The court dissolved the parties’ marriage on the ground of irretrievable breakdown and found that it was in the child's best interest for the plaintiff to have sole legal custody and final decision-making authority in consultation with the defendant. The court issued extensive orders regarding the location of the child's residence vis-à-vis the defendant, visitation with the defendant, and the financial responsibilities of the parties with respect to the child.4

Those child-related financial orders, except the order related to the child's extracurricular expenses, are not at issue in the present appeal.

With regard to the division of the marital assets, the court ordered the defendant to ‘‘transfer to the plaintiff all of his rights, title and interest in’’ Lantern Circle on or before September 1, 2016. Until he transfers Lantern Circle to the plaintiff, the defendant ‘‘shall be solely responsible for all future costs associated with said property including the mortgage(s), taxes, insurance, utilities, maintenance, and the like and shall indemnify and hold the plaintiff harmless therefrom. Upon such transfer, the plaintiff shall be solely responsible for all future costs associated with said property including the mortgage(s), taxes, insurance, utilities, maintenance, and the like and shall indemnify and hold the defendant harmless therefrom.’ The court ordered the defendant to retain ownership of Bend of River free and clear of any claim by the plaintiff.

As to their personal property, the court ordered the plaintiff to retain her jewelry listed on her financial affidavit. The parties were to divide the home furnishings listed on the plaintiff's April 11, 2016 financial affidavit to their mutual satisfaction. The court also ordered the parties to retain their respective financial accounts and assume liability for their respective debts. See footnote 2 of this opinion.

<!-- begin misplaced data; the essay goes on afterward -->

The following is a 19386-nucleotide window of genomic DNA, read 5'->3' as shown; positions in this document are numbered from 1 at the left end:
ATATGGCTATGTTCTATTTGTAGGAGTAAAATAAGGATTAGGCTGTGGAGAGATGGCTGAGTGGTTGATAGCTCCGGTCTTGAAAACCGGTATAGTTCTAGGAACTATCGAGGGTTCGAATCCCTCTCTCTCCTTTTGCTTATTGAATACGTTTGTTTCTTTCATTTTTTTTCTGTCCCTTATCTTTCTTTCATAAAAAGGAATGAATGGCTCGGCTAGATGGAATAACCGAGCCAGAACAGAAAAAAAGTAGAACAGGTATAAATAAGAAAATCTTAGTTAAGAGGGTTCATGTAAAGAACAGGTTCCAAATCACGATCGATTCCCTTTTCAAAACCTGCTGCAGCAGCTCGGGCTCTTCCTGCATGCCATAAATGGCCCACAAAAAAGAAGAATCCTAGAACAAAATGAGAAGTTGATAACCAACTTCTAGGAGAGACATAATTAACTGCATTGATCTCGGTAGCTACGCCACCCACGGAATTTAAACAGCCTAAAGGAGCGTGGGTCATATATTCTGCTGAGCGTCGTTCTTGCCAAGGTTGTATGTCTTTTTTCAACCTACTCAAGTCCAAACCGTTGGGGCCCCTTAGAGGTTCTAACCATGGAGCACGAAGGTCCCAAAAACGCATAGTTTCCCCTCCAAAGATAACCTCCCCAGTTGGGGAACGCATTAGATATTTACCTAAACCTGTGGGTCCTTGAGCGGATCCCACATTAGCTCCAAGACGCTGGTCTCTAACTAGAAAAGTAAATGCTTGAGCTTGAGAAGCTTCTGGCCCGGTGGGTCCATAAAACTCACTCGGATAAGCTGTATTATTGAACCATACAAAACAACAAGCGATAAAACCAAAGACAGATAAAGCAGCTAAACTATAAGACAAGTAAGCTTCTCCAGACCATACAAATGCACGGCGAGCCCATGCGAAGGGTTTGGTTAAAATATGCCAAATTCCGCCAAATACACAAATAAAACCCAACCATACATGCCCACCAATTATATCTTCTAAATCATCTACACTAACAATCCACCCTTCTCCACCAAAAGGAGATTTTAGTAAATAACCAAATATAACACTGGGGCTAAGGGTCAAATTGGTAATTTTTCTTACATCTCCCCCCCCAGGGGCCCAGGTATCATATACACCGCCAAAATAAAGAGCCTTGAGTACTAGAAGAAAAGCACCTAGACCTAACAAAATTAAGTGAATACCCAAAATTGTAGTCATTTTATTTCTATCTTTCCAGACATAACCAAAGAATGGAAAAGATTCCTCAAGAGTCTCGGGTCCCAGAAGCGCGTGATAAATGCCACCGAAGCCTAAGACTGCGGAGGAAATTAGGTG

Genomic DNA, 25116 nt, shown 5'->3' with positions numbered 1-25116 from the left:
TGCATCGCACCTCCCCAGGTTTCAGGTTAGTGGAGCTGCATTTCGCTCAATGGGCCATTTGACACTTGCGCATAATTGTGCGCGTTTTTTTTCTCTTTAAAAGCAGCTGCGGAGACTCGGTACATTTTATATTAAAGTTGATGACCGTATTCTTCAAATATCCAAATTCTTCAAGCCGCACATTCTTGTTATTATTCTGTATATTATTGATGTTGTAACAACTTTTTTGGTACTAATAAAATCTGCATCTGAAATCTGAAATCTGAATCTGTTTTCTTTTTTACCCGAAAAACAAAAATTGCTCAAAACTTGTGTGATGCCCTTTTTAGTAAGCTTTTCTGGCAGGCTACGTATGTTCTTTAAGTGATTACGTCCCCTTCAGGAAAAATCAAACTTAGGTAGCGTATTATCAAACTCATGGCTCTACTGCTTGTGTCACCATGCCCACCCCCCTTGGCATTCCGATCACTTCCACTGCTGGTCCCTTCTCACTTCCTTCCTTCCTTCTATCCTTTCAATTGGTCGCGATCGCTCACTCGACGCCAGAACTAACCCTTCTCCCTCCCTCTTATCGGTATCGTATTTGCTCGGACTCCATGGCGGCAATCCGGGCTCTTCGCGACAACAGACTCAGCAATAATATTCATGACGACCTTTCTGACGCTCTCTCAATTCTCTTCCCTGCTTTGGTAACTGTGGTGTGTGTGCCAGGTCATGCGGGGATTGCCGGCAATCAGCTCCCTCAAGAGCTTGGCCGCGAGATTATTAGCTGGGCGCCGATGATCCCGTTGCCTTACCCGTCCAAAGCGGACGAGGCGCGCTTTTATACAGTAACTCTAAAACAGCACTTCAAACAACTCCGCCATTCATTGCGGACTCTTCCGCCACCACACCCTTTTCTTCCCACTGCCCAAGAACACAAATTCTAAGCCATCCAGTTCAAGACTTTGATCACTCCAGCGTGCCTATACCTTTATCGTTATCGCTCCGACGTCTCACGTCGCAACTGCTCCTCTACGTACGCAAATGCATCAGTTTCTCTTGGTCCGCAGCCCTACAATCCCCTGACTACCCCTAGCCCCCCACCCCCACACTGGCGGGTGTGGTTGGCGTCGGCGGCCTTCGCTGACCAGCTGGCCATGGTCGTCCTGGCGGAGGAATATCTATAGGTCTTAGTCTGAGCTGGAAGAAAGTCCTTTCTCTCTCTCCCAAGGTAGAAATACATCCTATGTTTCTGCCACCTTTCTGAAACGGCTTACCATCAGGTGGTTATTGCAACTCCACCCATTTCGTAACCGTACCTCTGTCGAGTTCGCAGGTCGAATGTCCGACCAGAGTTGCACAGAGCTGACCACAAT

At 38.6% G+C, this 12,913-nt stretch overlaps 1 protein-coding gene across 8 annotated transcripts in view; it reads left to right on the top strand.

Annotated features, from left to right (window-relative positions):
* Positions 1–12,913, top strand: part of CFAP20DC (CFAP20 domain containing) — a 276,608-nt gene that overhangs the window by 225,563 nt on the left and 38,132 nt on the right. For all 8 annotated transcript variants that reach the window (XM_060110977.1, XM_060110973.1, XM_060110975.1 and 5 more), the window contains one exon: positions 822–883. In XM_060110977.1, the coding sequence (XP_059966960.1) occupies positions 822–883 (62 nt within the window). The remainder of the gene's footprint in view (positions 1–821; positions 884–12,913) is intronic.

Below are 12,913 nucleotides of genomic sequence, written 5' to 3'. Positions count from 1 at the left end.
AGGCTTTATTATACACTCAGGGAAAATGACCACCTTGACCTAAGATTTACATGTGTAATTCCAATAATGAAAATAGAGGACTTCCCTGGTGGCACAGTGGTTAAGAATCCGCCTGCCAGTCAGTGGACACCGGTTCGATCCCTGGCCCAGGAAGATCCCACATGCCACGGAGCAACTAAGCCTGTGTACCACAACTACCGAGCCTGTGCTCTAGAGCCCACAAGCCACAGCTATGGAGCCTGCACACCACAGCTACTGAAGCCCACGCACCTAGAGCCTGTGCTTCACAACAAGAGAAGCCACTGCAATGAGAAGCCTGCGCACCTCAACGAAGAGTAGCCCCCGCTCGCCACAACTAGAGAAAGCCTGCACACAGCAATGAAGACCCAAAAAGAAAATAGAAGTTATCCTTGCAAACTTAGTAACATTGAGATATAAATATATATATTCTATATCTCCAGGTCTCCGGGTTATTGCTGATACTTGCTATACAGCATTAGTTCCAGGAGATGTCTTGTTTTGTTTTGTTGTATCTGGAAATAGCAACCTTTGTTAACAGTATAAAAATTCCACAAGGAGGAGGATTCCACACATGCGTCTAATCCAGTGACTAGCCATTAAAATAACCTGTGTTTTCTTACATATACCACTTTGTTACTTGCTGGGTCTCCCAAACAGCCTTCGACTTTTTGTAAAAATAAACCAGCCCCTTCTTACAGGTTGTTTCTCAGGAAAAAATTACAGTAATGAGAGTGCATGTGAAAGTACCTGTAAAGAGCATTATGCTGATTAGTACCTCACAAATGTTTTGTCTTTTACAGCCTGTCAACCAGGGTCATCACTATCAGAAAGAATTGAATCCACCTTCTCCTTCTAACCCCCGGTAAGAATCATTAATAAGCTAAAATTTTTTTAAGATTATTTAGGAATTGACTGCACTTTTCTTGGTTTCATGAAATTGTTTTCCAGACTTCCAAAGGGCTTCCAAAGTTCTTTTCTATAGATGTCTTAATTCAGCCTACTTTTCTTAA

On August 24, 2016, the defendant filed a motion for reargument or reconsideration, asking the court to value his interest in Bend of River and reconsider its order that he transfer his interest in Lantern Circle to the plaintiff, among other things. The court reconsidered its decision and modified its order only with respect to the defendant's request regarding Mother's Day visitation. The defendant appealed.

On December 15, 2017, the defendant filed a motion for articulation stating that the court ‘‘did not find that [he] owns’’ Lantern Circle and Bend of River or that ...

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2 cases
  • In re Buckingham
    • United States
    • Connecticut Court of Appeals
    • 26 d2 Maio d2 2020
    ... ... In ruling on a 197 Conn.App. 378 probate appeal, the Superior Court exercises the powers, not of a constitutional court of general or common law jurisdiction, but of a Probate Court." (Citations omitted; internal quotation marks omitted.) ... ...
  • Bevilacqua v. Bevilacqua
    • United States
    • Connecticut Court of Appeals
    • 10 d2 Novembro d2 2020
    ... ... [t]he trial court's findings [of fact] are binding upon this court unless they are clearly erroneous ... " (Internal quotation marks omitted.) Powers v. Hiranandani , 197 Conn. App. 384, 39495, 232 A.3d 116 (2020). With respect to ownership of the Bahamian properties, the court awarded those ... ...